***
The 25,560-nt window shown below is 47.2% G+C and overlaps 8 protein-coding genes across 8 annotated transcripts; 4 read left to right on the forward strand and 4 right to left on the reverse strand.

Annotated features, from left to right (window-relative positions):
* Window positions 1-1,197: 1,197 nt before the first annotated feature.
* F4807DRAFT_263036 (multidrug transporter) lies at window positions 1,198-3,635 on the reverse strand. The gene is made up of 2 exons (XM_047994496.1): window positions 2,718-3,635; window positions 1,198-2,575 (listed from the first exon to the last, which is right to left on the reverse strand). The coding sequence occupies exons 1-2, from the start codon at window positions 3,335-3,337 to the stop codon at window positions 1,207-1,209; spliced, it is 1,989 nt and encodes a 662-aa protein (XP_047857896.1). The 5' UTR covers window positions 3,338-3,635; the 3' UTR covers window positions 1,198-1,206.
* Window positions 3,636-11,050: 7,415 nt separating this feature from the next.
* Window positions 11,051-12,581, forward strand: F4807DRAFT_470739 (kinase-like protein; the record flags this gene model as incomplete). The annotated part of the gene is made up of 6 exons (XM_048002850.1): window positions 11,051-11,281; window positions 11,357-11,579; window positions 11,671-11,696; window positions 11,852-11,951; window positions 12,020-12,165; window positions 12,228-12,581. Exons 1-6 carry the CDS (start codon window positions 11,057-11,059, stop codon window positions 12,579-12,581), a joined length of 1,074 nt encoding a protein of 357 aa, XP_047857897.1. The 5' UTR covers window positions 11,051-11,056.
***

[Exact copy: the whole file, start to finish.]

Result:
The 25,560-nt window shown below is 47.2% G+C and overlaps 8 protein-coding genes across 8 annotated transcripts; 4 read left to right on the forward strand and 4 right to left on the reverse strand.

Annotated features, from left to right (window-relative positions):
* Window positions 1-1,197: 1,197 nt before the first annotated feature.
* F4807DRAFT_263036 (multidrug transporter) lies at window positions 1,198-3,635 on the reverse strand. The gene is made up of 2 exons (XM_047994496.1): window positions 2,718-3,635; window positions 1,198-2,575 (listed from the first exon to the last, which is right to left on the reverse strand). The coding sequence occupies exons 1-2, from the start codon at window positions 3,335-3,337 to the stop codon at window positions 1,207-1,209; spliced, it is 1,989 nt and encodes a 662-aa protein (XP_047857896.1). The 5' UTR covers window positions 3,338-3,635; the 3' UTR covers window positions 1,198-1,206.
* Window positions 3,636-11,050: 7,415 nt separating this feature from the next.
* Window positions 11,051-12,581, forward strand: F4807DRAFT_470739 (kinase-like protein; the record flags this gene model as incomplete). The annotated part of the gene is made up of 6 exons (XM_048002850.1): window positions 11,051-11,281; window positions 11,357-11,579; window positions 11,671-11,696; window positions 11,852-11,951; window positions 12,020-12,165; window positions 12,228-12,581. Exons 1-6 carry the CDS (start codon window positions 11,057-11,059, stop codon window positions 12,579-12,581), a joined length of 1,074 nt encoding a protein of 357 aa, XP_047857897.1. The 5' UTR covers window positions 11,051-11,056.